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2. Workaholic (hard players). This organizational culture is widespread in trading companies. The employees themselves do not make decisions related to high risk. At the same time, they can almost immediately see the results of their activities. Workers in such organizations are usually energetic and optimistic about the future. Corporate heroes are those sales agents that enter into the largest and most profitable deals.
However, unlike the organizations with culture "steep pariahs (macho)", in these companies there is a shared view that one person can not solely by their efforts succeed the entire company. Despite the fact that competition among employees is common in such firms, it is considered that the success of the company is the result of the action of the team, all members of which are striving to obtain common results.
3. Bidding on the company. Companies of this culture work in high-risk situations, and often it takes a long time for employees to see the results of their actions. This type of organizational culture is characteristic of knowledge-intensive and capital-intensive organizations, such as oil and gas companies, architectural institutes, pharmaceutical companies.
As these companies need to make the right strategic decisions, in the organizational culture there is a common focus on long-term cooperation, a belief in the effectiveness of planning, the need for preparatory work and due diligence at all stages of managerial decision-making.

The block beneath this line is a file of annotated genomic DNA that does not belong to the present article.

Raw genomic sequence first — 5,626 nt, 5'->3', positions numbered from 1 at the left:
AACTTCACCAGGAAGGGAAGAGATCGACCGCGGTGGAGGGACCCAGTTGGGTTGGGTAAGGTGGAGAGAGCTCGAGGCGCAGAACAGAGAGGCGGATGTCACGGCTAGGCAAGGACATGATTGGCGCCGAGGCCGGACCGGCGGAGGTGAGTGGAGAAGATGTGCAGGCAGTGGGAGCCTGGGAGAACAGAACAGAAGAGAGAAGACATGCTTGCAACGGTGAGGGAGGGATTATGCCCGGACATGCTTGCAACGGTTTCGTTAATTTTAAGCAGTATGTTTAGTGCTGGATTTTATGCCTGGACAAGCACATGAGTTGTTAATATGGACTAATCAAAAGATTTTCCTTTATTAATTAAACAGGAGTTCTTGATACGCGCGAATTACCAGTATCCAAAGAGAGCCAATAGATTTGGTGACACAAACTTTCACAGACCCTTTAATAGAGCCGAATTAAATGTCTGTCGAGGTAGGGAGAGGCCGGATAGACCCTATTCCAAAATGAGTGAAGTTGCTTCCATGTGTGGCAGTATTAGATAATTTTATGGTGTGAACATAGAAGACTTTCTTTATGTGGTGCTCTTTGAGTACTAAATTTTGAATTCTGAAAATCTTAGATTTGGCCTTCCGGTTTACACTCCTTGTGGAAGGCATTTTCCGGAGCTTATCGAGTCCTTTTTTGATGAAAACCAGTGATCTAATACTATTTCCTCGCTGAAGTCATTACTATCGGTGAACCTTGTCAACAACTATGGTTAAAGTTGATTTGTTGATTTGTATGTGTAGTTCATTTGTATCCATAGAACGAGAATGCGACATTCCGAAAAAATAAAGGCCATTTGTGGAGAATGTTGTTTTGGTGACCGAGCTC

4. Focus on the process. This type of culture is determined by the fact that feedback from the market is slow, and the risks of decision-making are not high. No transaction, even a major one, does not have a big impact on the success of the company on the market, and it may take years to find out how successful the decision was. The category of organizations with a similar organizational culture include banks, insurance companies, large trading firms, as well as many government agencies.
Since immediate feedback from the market is difficult, it is difficult for employees to appreciate what they are really doing. Workers focus on how to perform what is required of them, i.e. at the very process of performing the work. Often in such organizations, the technical competence of employees is highly valued, and not the degree of effectiveness of their work.